Switching to firm steering enabled me to feel more in control of the car, but it requires a refined touch: you need to steer with your fingertips, not your whole arm. I struggled a little more with the combination of standard one-pedal braking and firm steering; in a performance setting, I had to be extra conscious of my slalom entry speed. If I lifted off the accelerator while I was weaving, the rapid weight transfer caused by regenerative braking got me a little squirrelly, and that was only exacerbated by my rapid corrections. (I am, after all, not totally used to winter driving.)
The firm steering paired with one-pedal driving set to Low, I found, was ideal for the slalom; it gave me the precise input I needed with just a smidge of regenerative drag. As the track got more slippery thanks to our tires whisking away the top layer of snow to reveal ice underneath, the regen gave me much better car control. I didn’t have to apply a ton of brake pressure when rounding the tight corners to re-stage for the slalom. With one-pedal driving turned entirely off, I had to swap between the accelerator and brake more often; that probably would have been fine on a dry asphalt track, but I was wearing winter boots, so the transition became a little clumsier.
Our next exercise took us to the skidpad, where the goal was to get loose and sustain a drift. To do so, I set steering to firm, one-pedal driving to low, and switched to Sport mode, which “turns off” electronic stability control.
I put “turns off” in quotes because the ESC is always active in some capacity in the Polestar 2 — but when you switch to Sport mode, the system is reduced, which provides more opportunities for lateral movement before the car starts trying to save you.
I really struggled with mastering the skidpad drift on the snow, because my instinct is not to maintain a skid, but to correct it ASAP. I learned from experience, multiple times, that the Polestar 2 is absolutely fantastic at helping you maintain control, even when you’re trying to go sideways!
The kinda-sorta-slightly-enabled ESC also means you can have a ton of fun in the snow if you can figure out what the stability control will allow before it steps in. After multiple go-rounds, I finally started to find the balance I needed. I’d punch the accelerator, let the rear end of the car swing out, and then maintain just the right amount of accelerator input and countersteer to hold it on a sideways course as I rounded the skid pad. Turn off sport mode, and the front tires will start to bite a lot sooner, making it easy to get your car pointed straight again — a pretty great trait if you’re not hooning.
With those basic skills and Polestar experience in place, we transitioned into the final two modules of the day: lapping and trying out the Scandinavian flick. I used my laps to once again sample different steering and one-pedal-drive settings, ultimately settling on firm steering and standard one-pedal driving as the track got slicker. As we cleared away the snow on the racing line and were left with nothing but ice, I appreciated the control I gained from a more communicative steering input. At the same time, I wasn’t exactly pushing my performance limits on the tight, low-speed track, so I really valued the rapid deceleration afforded by standard one-pedal drive setting. The track was composed of a lot of tight turns and one immensely tight hairpin that filled me with anxiety every single time I saw it. With more time, I think I’d have grown more confident, but I was not in a mood to beach Polestar’s car in a snow bank.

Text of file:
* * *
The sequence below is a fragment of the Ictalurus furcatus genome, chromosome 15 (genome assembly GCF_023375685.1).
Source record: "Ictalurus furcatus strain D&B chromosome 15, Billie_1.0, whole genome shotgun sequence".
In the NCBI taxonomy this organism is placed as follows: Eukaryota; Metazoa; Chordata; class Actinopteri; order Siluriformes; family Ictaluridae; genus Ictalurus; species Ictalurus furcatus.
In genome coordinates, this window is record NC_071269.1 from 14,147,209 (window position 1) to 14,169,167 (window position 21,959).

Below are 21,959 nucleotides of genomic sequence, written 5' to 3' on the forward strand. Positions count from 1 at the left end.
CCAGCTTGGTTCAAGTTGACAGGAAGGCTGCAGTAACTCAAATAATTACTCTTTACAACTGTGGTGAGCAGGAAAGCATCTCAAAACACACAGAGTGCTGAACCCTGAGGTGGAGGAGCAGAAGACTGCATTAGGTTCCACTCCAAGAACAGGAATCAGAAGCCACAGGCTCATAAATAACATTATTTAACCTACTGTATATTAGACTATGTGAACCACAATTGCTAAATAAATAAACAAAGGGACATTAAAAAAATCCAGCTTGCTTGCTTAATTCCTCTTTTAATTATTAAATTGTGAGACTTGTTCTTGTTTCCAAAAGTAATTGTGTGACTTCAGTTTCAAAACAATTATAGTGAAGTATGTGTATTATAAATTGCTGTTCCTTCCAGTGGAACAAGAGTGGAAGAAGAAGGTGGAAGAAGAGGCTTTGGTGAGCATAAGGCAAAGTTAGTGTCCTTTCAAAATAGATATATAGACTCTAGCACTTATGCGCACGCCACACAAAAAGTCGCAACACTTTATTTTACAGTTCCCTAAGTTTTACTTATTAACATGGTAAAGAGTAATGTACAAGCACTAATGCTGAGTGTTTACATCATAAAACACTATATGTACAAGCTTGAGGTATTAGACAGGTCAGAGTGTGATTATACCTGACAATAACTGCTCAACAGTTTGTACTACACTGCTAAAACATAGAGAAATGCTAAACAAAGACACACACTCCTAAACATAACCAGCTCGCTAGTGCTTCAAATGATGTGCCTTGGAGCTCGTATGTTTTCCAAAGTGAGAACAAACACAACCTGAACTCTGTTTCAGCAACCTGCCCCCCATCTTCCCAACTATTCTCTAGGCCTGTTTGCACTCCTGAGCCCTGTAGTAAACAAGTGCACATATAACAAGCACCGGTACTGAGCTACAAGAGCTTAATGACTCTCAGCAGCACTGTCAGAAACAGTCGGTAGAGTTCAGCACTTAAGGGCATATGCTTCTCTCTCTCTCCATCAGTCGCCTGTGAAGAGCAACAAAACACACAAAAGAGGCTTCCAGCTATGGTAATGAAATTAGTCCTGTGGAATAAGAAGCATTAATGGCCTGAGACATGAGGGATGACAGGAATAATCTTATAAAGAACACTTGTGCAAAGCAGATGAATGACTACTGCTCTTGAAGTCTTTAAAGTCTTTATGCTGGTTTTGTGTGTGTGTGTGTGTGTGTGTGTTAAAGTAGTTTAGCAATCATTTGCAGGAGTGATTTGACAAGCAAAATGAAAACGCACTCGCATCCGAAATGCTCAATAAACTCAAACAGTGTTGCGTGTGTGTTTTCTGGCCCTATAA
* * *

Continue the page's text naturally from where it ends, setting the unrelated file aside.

And that brought us to the final module of the day, the one I think everyone was most looking forward to: trying to master the Scandinavian flick. To do it would require putting together everything we’d learned so far, from mastering a comfortable lap to positioning your car properly on the track to maintaining a drift without spinning — and I have to be honest, it was one of the most intimidating maneuvers I’ve ever done on a track. I wasn’t even expecting to nail it.
But with the Polestar, it was almost easy. While I struggled through my first few laps, I started to figure things out. Punch the accelerator to let the rear of the car swing out, just like I did on the skid pad — then punch the accelerator again as I turn the wheel in the opposite direction to drift the opposite way.
After those first few exploratory laps where I let my hesitation reign, I took the chicane that had been set up for the flick with the merest smidge of lateral movement. On that last lap, when I knew it was now or never, I got decisive. I snapped the wheel and punched the throttle and held myself firm. I could feel the Polestar trying to kick me back into a straight line, and I found the right amount of steering input to balance out the technology. I was sideways. I turned the wheel, and I was sideways again. I’d nailed — in an extremely mediocre but very thrilling fashion — a Scandinavian flick.
If you were to ask me to throw together a list of automotive-related situations that I find most intimidating, you’d pretty much end up with the schedule for the day I spend with the 2023 Polestar 2 at Circuit Mécaglisse: Performance driving, rapidly changing winter conditions, electric vehicles, a whole lot of power, and an audience of instructors and fellow journalists watching me the whole time.
I shouldn’t have worried. Polestar put together a vehicle that’s more than capable of handling the wintry conditions of its native Scandinavian homeland in a way that can suit multiple driving approaches. If you’re a reluctant winter driver just trying to get to work without any shenanigans, you can rely on the Polestar’s predictability, comfort, and advanced technology to keep your wheels pointed right where you want them, even if you don’t have any icy experience under your belt. At the same time, if you’re a seasoned Arctic veteran who just happens to find an empty parking lot coated in an untouched blanket of snow — well, you’d be able to turn on sport mode and see if you can master a Scandinavian flick for yourself.